Sweden takes over OSCE Chair: End of Donbas war among priorities

On January 14, Sweden’s Foreign Minister and the new OSCE Chairperson-in-Office Ann Linde will present the program in detail to the OSCE Permanent Council.Sweden takes over OSCE Chair / Photo from UNIANSweden takes over OSCE Chair / Photo from UNIAN

Sweden takes over the OSCE Chair today, January 1, and will in the coming year focus on defending the European security order, addressing protracted conflicts and enhancing democracy and gender equality.

“Sweden is honored to take over the Chair of the OSCE at a time when our region needs to come together to focus on our common security, based on the principles and commitments we all have made,” said Ann Linde, Sweden’s Foreign Minister and the new OSCE Chairperson-in-Office, as reported on the OSCE’s website.

“While conflicts and political crises continue to challenge security, international law, democratic principles and sustainable development, the OSCE can serve as a crucial multilateral platform to tackle these challenges and build stronger societies together.”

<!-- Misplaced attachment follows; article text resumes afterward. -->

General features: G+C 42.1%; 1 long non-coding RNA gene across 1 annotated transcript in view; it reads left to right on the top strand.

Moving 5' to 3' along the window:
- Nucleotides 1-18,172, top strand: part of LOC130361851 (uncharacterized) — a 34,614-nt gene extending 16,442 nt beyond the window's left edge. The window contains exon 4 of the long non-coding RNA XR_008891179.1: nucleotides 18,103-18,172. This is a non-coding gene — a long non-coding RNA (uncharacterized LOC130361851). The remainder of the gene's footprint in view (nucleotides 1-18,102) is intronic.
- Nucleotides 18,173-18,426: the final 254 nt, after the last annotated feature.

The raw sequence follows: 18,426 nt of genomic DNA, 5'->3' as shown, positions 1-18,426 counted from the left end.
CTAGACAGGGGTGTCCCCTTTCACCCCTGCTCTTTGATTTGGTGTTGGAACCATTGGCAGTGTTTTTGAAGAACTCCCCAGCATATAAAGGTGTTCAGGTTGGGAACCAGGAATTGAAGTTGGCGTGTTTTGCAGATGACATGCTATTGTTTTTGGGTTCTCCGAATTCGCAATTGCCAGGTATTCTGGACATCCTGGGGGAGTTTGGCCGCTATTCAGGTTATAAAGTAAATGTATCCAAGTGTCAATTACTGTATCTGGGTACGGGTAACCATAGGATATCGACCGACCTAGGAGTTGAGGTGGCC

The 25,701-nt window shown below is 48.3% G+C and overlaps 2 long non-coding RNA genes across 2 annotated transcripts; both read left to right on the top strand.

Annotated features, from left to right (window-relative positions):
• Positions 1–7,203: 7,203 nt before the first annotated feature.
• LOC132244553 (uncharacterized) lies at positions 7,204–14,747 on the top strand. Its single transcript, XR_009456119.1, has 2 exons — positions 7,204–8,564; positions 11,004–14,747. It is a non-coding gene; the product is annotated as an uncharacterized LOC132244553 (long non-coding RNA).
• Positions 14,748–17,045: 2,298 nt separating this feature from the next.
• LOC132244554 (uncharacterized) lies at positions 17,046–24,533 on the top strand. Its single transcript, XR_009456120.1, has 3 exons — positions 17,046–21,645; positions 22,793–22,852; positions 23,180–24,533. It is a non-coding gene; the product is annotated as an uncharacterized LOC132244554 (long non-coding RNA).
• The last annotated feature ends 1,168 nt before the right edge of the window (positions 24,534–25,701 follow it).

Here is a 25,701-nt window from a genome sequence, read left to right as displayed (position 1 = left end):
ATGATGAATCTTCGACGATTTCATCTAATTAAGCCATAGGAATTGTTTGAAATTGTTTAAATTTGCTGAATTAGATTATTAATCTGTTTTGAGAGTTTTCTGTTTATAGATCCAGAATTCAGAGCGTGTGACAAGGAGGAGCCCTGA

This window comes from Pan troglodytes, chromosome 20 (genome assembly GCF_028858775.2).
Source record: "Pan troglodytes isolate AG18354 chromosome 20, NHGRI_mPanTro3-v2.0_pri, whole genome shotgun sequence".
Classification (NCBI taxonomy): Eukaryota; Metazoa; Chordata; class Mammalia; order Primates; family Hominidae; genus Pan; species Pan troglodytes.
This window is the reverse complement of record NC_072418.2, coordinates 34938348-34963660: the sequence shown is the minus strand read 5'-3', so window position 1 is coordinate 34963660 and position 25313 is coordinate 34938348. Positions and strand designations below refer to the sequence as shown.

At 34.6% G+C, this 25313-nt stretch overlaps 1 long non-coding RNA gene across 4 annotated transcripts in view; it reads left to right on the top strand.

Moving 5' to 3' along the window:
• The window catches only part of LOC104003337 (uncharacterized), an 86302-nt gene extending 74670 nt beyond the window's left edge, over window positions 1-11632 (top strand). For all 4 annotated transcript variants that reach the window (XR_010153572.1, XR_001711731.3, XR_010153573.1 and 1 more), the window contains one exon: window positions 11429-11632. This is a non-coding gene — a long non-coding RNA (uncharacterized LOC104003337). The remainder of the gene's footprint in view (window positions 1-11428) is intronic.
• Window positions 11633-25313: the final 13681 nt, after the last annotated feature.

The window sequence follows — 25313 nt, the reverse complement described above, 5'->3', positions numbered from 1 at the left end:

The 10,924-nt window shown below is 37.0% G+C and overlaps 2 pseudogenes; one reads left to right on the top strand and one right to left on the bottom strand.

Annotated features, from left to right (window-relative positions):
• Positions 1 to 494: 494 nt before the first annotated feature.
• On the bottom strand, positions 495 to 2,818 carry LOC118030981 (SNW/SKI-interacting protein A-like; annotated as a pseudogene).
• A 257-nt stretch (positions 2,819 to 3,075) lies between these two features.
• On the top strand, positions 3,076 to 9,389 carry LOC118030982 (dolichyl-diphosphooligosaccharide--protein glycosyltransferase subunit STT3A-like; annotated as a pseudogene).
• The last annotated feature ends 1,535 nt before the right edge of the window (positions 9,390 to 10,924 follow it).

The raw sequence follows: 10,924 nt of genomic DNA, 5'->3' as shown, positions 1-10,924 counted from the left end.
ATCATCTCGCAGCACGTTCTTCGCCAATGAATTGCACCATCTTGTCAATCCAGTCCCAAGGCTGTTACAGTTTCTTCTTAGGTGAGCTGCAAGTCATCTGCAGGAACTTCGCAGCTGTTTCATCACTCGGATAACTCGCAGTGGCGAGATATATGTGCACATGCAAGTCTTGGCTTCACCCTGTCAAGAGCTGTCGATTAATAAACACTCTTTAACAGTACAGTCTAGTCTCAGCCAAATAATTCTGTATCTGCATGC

“Our priorities as Chair will be to emphasize the fundamental tasks of the OSCE; defending the European security order, upholding the OSCE concept of comprehensive security and to contribute to resolving the conflicts in our region. On January 14, I will present our program in detail to the OSCE Permanent Council,” Linde added.

“The ongoing conflicts and crises in the OSCE area, such as the situations we see in Belarus, in and around Ukraine and the increased tensions around Nagorno-Karabakh require the continued, common attention of our organization. This will naturally be on our agenda at the beginning of the year.”

The OSCE Chairperson-in-Office noted that enhancing gender equality would be a key priority of the Swedish Chair.

“In line with the organization’s concept of comprehensive security we will stress the inclusion and meaningful participation of women in all phases of the conflict cycle, and move forward the Women, Peace and Security agenda. This is crucial for the prevention and mitigation of conflicts, as well as to consolidate peace.”

(C)UNIAN 2020

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